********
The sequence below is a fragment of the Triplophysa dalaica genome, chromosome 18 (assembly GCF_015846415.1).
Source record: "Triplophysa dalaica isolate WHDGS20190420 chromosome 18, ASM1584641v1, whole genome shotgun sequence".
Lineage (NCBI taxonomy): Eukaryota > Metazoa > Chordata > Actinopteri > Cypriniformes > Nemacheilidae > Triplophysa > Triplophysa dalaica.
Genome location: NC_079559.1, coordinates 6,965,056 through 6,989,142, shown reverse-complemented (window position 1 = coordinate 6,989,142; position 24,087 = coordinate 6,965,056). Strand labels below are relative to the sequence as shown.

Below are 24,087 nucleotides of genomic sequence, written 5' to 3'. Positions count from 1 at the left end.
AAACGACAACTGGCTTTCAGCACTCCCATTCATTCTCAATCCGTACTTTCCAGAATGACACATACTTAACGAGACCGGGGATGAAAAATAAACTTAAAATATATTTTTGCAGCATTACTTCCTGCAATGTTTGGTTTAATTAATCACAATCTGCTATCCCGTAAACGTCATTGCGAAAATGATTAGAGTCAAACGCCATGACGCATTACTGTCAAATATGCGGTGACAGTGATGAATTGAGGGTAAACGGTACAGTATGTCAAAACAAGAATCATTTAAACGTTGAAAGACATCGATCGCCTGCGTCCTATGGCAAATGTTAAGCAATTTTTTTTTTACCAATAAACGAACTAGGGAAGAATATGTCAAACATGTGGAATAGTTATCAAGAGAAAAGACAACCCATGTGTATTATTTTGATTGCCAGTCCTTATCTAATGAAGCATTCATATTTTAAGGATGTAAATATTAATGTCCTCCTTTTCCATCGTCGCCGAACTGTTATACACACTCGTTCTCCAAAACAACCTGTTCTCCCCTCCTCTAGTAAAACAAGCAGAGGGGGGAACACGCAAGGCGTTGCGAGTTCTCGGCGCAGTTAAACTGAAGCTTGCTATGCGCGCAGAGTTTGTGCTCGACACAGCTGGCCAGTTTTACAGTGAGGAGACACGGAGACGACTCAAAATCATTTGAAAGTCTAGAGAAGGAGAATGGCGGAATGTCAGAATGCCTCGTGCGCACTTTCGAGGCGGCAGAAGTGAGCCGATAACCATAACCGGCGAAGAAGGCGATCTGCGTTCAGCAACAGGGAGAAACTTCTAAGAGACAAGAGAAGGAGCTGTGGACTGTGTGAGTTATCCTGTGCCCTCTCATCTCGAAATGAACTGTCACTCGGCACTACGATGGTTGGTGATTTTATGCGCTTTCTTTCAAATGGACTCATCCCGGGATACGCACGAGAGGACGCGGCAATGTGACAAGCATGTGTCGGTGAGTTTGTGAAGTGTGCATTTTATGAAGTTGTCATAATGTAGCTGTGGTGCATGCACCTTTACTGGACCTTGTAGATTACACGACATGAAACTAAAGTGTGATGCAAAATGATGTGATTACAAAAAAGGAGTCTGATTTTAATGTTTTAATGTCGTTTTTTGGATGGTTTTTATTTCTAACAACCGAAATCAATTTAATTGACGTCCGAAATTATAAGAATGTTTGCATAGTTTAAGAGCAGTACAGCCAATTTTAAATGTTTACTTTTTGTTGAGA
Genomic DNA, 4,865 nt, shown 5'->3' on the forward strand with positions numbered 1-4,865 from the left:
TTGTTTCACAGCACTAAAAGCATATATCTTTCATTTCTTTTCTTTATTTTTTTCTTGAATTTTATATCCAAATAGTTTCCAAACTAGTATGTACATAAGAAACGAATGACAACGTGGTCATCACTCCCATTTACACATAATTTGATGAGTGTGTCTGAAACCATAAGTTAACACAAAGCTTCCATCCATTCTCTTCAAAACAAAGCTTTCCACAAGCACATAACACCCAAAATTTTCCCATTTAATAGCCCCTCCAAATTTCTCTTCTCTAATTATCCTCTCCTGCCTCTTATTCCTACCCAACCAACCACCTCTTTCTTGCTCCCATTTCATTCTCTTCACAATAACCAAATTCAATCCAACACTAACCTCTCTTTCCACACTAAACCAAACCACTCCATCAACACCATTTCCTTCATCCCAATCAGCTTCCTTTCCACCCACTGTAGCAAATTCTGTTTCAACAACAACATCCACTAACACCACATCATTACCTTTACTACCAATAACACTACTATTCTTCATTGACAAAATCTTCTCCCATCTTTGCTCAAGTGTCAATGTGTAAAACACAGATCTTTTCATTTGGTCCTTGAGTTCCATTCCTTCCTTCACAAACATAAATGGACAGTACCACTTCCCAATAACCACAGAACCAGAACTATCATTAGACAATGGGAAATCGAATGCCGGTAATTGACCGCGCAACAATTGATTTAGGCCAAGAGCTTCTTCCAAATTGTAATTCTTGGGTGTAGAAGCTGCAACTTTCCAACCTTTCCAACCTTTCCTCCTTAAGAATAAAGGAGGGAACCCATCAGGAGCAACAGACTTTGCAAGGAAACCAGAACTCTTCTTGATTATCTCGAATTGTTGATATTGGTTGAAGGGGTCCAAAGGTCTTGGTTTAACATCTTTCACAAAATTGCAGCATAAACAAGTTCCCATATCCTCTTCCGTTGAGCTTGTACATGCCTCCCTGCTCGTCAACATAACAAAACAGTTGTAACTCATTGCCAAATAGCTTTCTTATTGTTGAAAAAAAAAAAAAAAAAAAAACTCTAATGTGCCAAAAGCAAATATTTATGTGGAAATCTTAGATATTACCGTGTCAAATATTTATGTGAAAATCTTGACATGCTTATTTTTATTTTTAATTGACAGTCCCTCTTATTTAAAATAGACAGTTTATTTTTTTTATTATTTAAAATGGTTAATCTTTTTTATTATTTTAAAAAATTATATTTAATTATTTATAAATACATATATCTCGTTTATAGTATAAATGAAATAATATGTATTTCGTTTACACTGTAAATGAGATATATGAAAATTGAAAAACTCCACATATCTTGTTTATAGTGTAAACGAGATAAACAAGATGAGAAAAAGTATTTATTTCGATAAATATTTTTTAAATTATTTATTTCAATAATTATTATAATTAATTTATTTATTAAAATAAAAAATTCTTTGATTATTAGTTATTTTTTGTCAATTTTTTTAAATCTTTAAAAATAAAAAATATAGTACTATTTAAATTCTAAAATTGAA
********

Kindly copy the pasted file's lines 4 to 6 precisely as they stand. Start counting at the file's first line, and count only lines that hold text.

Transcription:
Genome location: NC_079559.1, coordinates 6,965,056 through 6,989,142, shown reverse-complemented (window position 1 = coordinate 6,989,142; position 24,087 = coordinate 6,965,056). Strand labels below are relative to the sequence as shown.

Below are 24,087 nucleotides of genomic sequence, written 5' to 3'. Positions count from 1 at the left end.
AAACGACAACTGGCTTTCAGCACTCCCATTCATTCTCAATCCGTACTTTCCAGAATGACACATACTTAACGAGACCGGGGATGAAAAATAAACTTAAAATATATTTTTGCAGCATTACTTCCTGCAATGTTTGGTTTAATTAATCACAATCTGCTATCCCGTAAACGTCATTGCGAAAATGATTAGAGTCAAACGCCATGACGCATTACTGTCAAATATGCGGTGACAGTGATGAATTGAGGGTAAACGGTACAGTATGTCAAAACAAGAATCATTTAAACGTTGAAAGACATCGATCGCCTGCGTCCTATGGCAAATGTTAAGCAATTTTTTTTTTACCAATAAACGAACTAGGGAAGAATATGTCAAACATGTGGAATAGTTATCAAGAGAAAAGACAACCCATGTGTATTATTTTGATTGCCAGTCCTTATCTAATGAAGCATTCATATTTTAAGGATGTAAATATTAATGTCCTCCTTTTCCATCGTCGCCGAACTGTTATACACACTCGTTCTCCAAAACAACCTGTTCTCCCCTCCTCTAGTAAAACAAGCAGAGGGGGGAACACGCAAGGCGTTGCGAGTTCTCGGCGCAGTTAAACTGAAGCTTGCTATGCGCGCAGAGTTTGTGCTCGACACAGCTGGCCAGTTTTACAGTGAGGAGACACGGAGACGACTCAAAATCATTTGAAAGTCTAGAGAAGGAGAATGGCGGAATGTCAGAATGCCTCGTGCGCACTTTCGAGGCGGCAGAAGTGAGCCGATAACCATAACCGGCGAAGAAGGCGATCTGCGTTCAGCAACAGGGAGAAACTTCTAAGAGACAAGAGAAGGAGCTGTGGACTGTGTGAGTTATCCTGTGCCCTCTCATCTCGAAATGAACTGTCACTCGGCACTACGATGGTTGGTGATTTTATGCGCTTTCTTTCAAATGGACTCATCCCGGGATACGCACGAGAGGACGCGGCAATGTGACAAGCATGTGTCGGTGAGTTTGTGAAGTGTGCATTTTATGAAGTTGTCATAATGTAGCTGTGGTGCATGCACCTTTACTGGACCTTGTAGATTACACGACATGAAACTAAAGTGTGATGCAAAATGATGTGATTACAAAAAAGGAGTCTGATTTTAATGTTTTAATGTCGTTTTTTGGATGGTTTTTATTTCTAACAACCGAAATCAATTTAATTGACGTCCGAAATTATAAGAATGTTTGCATAGTTTAAGAGCAGTACAGCCAATTTTAAATGTTTACTTTTTGTTGAGA